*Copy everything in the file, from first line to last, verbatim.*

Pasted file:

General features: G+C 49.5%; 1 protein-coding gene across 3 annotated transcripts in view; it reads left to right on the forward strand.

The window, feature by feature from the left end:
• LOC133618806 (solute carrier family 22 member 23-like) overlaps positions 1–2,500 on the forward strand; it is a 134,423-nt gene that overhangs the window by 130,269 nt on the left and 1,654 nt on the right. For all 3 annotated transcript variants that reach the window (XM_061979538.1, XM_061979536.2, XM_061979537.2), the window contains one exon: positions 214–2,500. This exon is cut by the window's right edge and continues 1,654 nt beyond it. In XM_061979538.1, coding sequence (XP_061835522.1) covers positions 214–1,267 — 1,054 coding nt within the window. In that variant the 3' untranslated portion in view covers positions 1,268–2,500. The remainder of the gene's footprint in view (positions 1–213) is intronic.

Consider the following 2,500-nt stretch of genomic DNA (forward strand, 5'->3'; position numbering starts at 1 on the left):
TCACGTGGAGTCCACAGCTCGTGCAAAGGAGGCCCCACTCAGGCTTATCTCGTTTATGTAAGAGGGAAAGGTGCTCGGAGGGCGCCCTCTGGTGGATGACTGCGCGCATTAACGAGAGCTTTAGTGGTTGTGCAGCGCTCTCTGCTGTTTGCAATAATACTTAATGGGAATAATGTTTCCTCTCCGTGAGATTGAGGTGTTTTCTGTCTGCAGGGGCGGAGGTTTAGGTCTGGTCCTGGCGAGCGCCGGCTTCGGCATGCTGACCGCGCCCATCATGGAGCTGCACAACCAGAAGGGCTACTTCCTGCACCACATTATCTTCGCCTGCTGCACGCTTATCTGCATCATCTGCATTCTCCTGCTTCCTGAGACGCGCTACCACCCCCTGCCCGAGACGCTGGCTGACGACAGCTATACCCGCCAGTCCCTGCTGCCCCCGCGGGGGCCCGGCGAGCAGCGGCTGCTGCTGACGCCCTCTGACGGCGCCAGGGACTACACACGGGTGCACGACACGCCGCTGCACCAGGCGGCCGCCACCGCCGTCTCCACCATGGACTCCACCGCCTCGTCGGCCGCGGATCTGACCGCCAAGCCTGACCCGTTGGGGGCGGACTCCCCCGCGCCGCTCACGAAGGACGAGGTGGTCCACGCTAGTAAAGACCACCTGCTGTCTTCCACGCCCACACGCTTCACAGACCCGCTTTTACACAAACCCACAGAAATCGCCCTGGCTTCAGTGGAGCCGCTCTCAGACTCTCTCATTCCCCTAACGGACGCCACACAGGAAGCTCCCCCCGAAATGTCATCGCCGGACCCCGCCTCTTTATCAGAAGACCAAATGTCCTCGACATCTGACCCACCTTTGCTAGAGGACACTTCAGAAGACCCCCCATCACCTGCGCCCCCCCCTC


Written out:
General features: G+C 49.5%; 1 protein-coding gene across 3 annotated transcripts in view; it reads left to right on the forward strand.

The window, feature by feature from the left end:
• LOC133618806 (solute carrier family 22 member 23-like) overlaps positions 1–2,500 on the forward strand; it is a 134,423-nt gene that overhangs the window by 130,269 nt on the left and 1,654 nt on the right. For all 3 annotated transcript variants that reach the window (XM_061979538.1, XM_061979536.2, XM_061979537.2), the window contains one exon: positions 214–2,500. This exon is cut by the window's right edge and continues 1,654 nt beyond it. In XM_061979538.1, coding sequence (XP_061835522.1) covers positions 214–1,267 — 1,054 coding nt within the window. In that variant the 3' untranslated portion in view covers positions 1,268–2,500. The remainder of the gene's footprint in view (positions 1–213) is intronic.

Consider the following 2,500-nt stretch of genomic DNA (forward strand, 5'->3'; position numbering starts at 1 on the left):
TCACGTGGAGTCCACAGCTCGTGCAAAGGAGGCCCCACTCAGGCTTATCTCGTTTATGTAAGAGGGAAAGGTGCTCGGAGGGCGCCCTCTGGTGGATGACTGCGCGCATTAACGAGAGCTTTAGTGGTTGTGCAGCGCTCTCTGCTGTTTGCAATAATACTTAATGGGAATAATGTTTCCTCTCCGTGAGATTGAGGTGTTTTCTGTCTGCAGGGGCGGAGGTTTAGGTCTGGTCCTGGCGAGCGCCGGCTTCGGCATGCTGACCGCGCCCATCATGGAGCTGCACAACCAGAAGGGCTACTTCCTGCACCACATTATCTTCGCCTGCTGCACGCTTATCTGCATCATCTGCATTCTCCTGCTTCCTGAGACGCGCTACCACCCCCTGCCCGAGACGCTGGCTGACGACAGCTATACCCGCCAGTCCCTGCTGCCCCCGCGGGGGCCCGGCGAGCAGCGGCTGCTGCTGACGCCCTCTGACGGCGCCAGGGACTACACACGGGTGCACGACACGCCGCTGCACCAGGCGGCCGCCACCGCCGTCTCCACCATGGACTCCACCGCCTCGTCGGCCGCGGATCTGACCGCCAAGCCTGACCCGTTGGGGGCGGACTCCCCCGCGCCGCTCACGAAGGACGAGGTGGTCCACGCTAGTAAAGACCACCTGCTGTCTTCCACGCCCACACGCTTCACAGACCCGCTTTTACACAAACCCACAGAAATCGCCCTGGCTTCAGTGGAGCCGCTCTCAGACTCTCTCATTCCCCTAACGGACGCCACACAGGAAGCTCCCCCCGAAATGTCATCGCCGGACCCCGCCTCTTTATCAGAAGACCAAATGTCCTCGACATCTGACCCACCTTTGCTAGAGGACACTTCAGAAGACCCCCCATCACCTGCGCCCCCCCCTC